Two fund structures that asset managers may want their administrators to support are Ireland’s Icav and Luxembourg’s Raif, which each country has developed to support the liquid alternatives surge. Nicholas Pratt explains.
Fund administrators aren’t the only ones tweaking their technical ability to cater for liquid alternatives – so too are fund jurisdictions. There have been significant developments in legal fund structures that are available in the alternatives sector.
Ireland launched the Irish Collective Asset-management Vehicle (Icav) in March 2015. The objective was to develop a more efficient legal structure for both Ucits and alternative funds.
Prior to the Icav, fund managers had the choice of a corporate fund based on a public limited company (PLC) structure, or a unit trust, a common contractual fund or an investment limited partnership. The Icav is similar to the PLC-based corporate fund but with a streamlined structure that does not make it subject to wider company law. “The idea was to set up a corporate structure that is bespoke to investment funds,” says Kieran Fox, director of business development at Irish Funds, the country’s industry association.
For example, it is possible for the board of directors to dispense with the need for an annual general meeting, although the auditor or shareholders representing 10% of the voting rights may still require an AGM be held in any year. And changes can be made to the governing document of an Icav fund (the instrument of incorporation) without the need for shareholder approval, provided the changes are certified by the depositary as not prejudicing the interests of the shareholders.
The Icav is suitable for both regulated alternative investment funds, and Ucits umbrella funds, and for the efficient establishment of master feeder structures. Additionally, the Icav also offers an advantageous tax treatment for US investors through the ability to make a ‘check the box’ election that allows income or gains to be allocated to the Icav shareholders, avoiding possible adverse tax consequences for US taxable investors.
Notably, the Icav is of most appeal to alternative investors. As of the end of February, figures from the Central Bank of Ireland (CBI) show that 146 Icavs had been set up with the majority being alternative funds (€5.7 billion of assets under management, compared to €1.3 billion of assets for Ucits funds).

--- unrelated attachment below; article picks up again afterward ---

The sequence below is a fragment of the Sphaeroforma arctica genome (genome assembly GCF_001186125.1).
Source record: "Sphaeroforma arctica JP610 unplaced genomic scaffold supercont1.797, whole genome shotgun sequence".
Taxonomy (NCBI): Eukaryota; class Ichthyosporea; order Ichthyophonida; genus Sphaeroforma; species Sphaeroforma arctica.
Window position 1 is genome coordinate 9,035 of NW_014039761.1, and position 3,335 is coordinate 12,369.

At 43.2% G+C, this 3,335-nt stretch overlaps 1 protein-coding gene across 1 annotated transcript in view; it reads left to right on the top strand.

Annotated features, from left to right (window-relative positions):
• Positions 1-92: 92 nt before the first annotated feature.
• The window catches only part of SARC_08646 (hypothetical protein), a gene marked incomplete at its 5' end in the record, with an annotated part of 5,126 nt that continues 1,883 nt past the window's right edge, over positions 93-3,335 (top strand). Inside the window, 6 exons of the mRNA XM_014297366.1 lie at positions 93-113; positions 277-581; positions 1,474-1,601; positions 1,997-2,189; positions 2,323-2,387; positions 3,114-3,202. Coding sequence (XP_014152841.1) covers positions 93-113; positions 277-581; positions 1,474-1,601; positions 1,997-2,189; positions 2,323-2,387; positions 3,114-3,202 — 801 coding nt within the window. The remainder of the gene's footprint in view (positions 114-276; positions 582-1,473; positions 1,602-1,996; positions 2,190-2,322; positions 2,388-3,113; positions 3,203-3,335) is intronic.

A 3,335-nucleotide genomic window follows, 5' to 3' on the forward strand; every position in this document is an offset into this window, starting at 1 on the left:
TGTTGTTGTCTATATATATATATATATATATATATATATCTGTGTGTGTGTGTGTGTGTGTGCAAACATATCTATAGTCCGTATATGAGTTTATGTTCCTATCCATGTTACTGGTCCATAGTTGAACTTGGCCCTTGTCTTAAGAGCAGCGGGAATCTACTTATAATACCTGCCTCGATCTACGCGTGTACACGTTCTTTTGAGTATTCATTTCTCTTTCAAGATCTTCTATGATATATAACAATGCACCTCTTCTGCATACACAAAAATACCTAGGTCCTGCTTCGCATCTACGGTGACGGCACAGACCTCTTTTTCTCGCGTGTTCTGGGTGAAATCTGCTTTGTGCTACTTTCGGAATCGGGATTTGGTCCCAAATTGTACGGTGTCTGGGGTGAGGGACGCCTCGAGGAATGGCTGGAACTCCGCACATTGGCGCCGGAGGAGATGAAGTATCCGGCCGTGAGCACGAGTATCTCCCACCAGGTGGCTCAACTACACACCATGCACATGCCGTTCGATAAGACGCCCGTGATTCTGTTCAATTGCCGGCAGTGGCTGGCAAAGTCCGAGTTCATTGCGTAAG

The Icav is also intended to cater for liquid alternatives by incorporating not just alternative and Ucits funds, but also the master feeder structures, says Fox. This is of particular interest to US and other offshore managers and investors. “Prior to the Icav there were master feeder structures typically set up using a unit trust as the master, but now you can have an Irish Icav as the master, which can be either internally or externally managed, an Irish feeder Icav fund and parallel offshore [Cayman or Delaware] feeder funds.
Meanwhile, Luxembourg has focused on increasing the number of alternative funds in its jurisdiction with the Reserved Alternative Investment Fund (Raif), which could be adopted by the Luxembourg Parliament before June 2016.
The Alternative Investment Fund Managers Directive imposed authorisation and compliance obligations on the manager and not the fund itself, something the Raif addresses. In addition, a Raif does not require regulatory approval, which Susanne Weismüller, senior legal adviser for Luxembourg investment funds association, Alfi, says significantly reduces time to market.
“It will still be possible for managers to operate with structures solely subject to Luxembourg company law and not choose vehicles governed by UCI part II, SIF or Sicar law. But these structures do not offer certain features specific to investment funds such as the possibility to set up an umbrella fund with multiple compartments,” says Weismuller. “The Raif will do exactly that.”
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